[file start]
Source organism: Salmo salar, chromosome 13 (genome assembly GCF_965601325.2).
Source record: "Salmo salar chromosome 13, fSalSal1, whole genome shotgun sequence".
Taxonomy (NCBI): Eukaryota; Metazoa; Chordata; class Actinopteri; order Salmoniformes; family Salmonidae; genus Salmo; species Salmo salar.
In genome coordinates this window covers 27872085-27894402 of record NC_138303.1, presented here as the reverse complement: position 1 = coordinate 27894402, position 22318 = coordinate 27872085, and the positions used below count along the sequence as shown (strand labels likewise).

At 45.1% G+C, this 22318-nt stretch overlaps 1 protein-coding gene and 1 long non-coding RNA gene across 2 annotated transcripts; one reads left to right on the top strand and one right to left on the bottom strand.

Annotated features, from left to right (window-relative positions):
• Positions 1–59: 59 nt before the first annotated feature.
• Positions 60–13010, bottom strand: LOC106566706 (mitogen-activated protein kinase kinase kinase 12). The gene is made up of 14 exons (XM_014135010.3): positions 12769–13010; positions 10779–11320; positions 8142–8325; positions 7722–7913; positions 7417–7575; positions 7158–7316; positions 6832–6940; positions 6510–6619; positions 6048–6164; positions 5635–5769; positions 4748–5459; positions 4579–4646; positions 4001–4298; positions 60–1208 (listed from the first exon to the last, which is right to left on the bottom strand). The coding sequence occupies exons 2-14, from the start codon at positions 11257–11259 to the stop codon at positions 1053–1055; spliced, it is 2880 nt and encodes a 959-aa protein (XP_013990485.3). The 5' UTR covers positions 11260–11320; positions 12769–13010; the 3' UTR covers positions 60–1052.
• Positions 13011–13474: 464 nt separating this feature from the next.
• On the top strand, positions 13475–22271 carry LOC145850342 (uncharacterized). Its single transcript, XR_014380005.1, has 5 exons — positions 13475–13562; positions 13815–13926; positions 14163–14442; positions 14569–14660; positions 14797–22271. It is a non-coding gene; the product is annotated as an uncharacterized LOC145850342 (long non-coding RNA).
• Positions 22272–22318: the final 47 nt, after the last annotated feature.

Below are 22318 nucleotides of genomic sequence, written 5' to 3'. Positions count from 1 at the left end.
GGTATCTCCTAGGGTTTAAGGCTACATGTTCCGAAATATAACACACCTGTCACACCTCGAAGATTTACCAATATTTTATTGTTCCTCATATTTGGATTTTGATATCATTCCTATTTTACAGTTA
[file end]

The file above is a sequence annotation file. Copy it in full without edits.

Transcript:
Source organism: Salmo salar, chromosome 13 (genome assembly GCF_965601325.2).
Source record: "Salmo salar chromosome 13, fSalSal1, whole genome shotgun sequence".
Taxonomy (NCBI): Eukaryota; Metazoa; Chordata; class Actinopteri; order Salmoniformes; family Salmonidae; genus Salmo; species Salmo salar.
In genome coordinates this window covers 27872085-27894402 of record NC_138303.1, presented here as the reverse complement: position 1 = coordinate 27894402, position 22318 = coordinate 27872085, and the positions used below count along the sequence as shown (strand labels likewise).

At 45.1% G+C, this 22318-nt stretch overlaps 1 protein-coding gene and 1 long non-coding RNA gene across 2 annotated transcripts; one reads left to right on the top strand and one right to left on the bottom strand.

Annotated features, from left to right (window-relative positions):
• Positions 1–59: 59 nt before the first annotated feature.
• Positions 60–13010, bottom strand: LOC106566706 (mitogen-activated protein kinase kinase kinase 12). The gene is made up of 14 exons (XM_014135010.3): positions 12769–13010; positions 10779–11320; positions 8142–8325; positions 7722–7913; positions 7417–7575; positions 7158–7316; positions 6832–6940; positions 6510–6619; positions 6048–6164; positions 5635–5769; positions 4748–5459; positions 4579–4646; positions 4001–4298; positions 60–1208 (listed from the first exon to the last, which is right to left on the bottom strand). The coding sequence occupies exons 2-14, from the start codon at positions 11257–11259 to the stop codon at positions 1053–1055; spliced, it is 2880 nt and encodes a 959-aa protein (XP_013990485.3). The 5' UTR covers positions 11260–11320; positions 12769–13010; the 3' UTR covers positions 60–1052.
• Positions 13011–13474: 464 nt separating this feature from the next.
• On the top strand, positions 13475–22271 carry LOC145850342 (uncharacterized). Its single transcript, XR_014380005.1, has 5 exons — positions 13475–13562; positions 13815–13926; positions 14163–14442; positions 14569–14660; positions 14797–22271. It is a non-coding gene; the product is annotated as an uncharacterized LOC145850342 (long non-coding RNA).
• Positions 22272–22318: the final 47 nt, after the last annotated feature.

Below are 22318 nucleotides of genomic sequence, written 5' to 3'. Positions count from 1 at the left end.
GGTATCTCCTAGGGTTTAAGGCTACATGTTCCGAAATATAACACACCTGTCACACCTCGAAGATTTACCAATATTTTATTGTTCCTCATATTTGGATTTTGATATCATTCCTATTTTACAGTTA